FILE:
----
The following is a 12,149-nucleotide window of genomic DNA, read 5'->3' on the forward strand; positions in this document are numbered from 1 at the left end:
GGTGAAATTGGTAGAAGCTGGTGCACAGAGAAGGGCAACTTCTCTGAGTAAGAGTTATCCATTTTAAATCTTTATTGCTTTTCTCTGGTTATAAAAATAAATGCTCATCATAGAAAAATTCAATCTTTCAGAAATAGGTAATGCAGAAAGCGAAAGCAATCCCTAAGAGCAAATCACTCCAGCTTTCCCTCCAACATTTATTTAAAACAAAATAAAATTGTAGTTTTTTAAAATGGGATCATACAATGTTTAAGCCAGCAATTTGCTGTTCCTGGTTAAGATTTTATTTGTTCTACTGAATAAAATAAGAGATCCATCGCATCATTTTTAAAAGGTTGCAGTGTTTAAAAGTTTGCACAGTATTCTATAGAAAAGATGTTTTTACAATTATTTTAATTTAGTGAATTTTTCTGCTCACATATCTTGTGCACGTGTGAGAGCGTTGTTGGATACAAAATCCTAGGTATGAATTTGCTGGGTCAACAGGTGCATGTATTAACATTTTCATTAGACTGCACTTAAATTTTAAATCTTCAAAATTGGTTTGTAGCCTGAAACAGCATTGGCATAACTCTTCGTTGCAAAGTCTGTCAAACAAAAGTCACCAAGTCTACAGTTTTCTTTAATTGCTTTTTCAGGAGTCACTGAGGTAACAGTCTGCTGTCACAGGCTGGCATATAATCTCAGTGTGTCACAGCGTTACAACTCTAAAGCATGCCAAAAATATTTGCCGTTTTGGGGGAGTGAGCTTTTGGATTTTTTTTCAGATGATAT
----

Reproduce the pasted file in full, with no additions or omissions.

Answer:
The following is a 12,149-nucleotide window of genomic DNA, read 5'->3' on the forward strand; positions in this document are numbered from 1 at the left end:
GGTGAAATTGGTAGAAGCTGGTGCACAGAGAAGGGCAACTTCTCTGAGTAAGAGTTATCCATTTTAAATCTTTATTGCTTTTCTCTGGTTATAAAAATAAATGCTCATCATAGAAAAATTCAATCTTTCAGAAATAGGTAATGCAGAAAGCGAAAGCAATCCCTAAGAGCAAATCACTCCAGCTTTCCCTCCAACATTTATTTAAAACAAAATAAAATTGTAGTTTTTTAAAATGGGATCATACAATGTTTAAGCCAGCAATTTGCTGTTCCTGGTTAAGATTTTATTTGTTCTACTGAATAAAATAAGAGATCCATCGCATCATTTTTAAAAGGTTGCAGTGTTTAAAAGTTTGCACAGTATTCTATAGAAAAGATGTTTTTACAATTATTTTAATTTAGTGAATTTTTCTGCTCACATATCTTGTGCACGTGTGAGAGCGTTGTTGGATACAAAATCCTAGGTATGAATTTGCTGGGTCAACAGGTGCATGTATTAACATTTTCATTAGACTGCACTTAAATTTTAAATCTTCAAAATTGGTTTGTAGCCTGAAACAGCATTGGCATAACTCTTCGTTGCAAAGTCTGTCAAACAAAAGTCACCAAGTCTACAGTTTTCTTTAATTGCTTTTTCAGGAGTCACTGAGGTAACAGTCTGCTGTCACAGGCTGGCATATAATCTCAGTGTGTCACAGCGTTACAACTCTAAAGCATGCCAAAAATATTTGCCGTTTTGGGGGAGTGAGCTTTTGGATTTTTTTTCAGATGATAT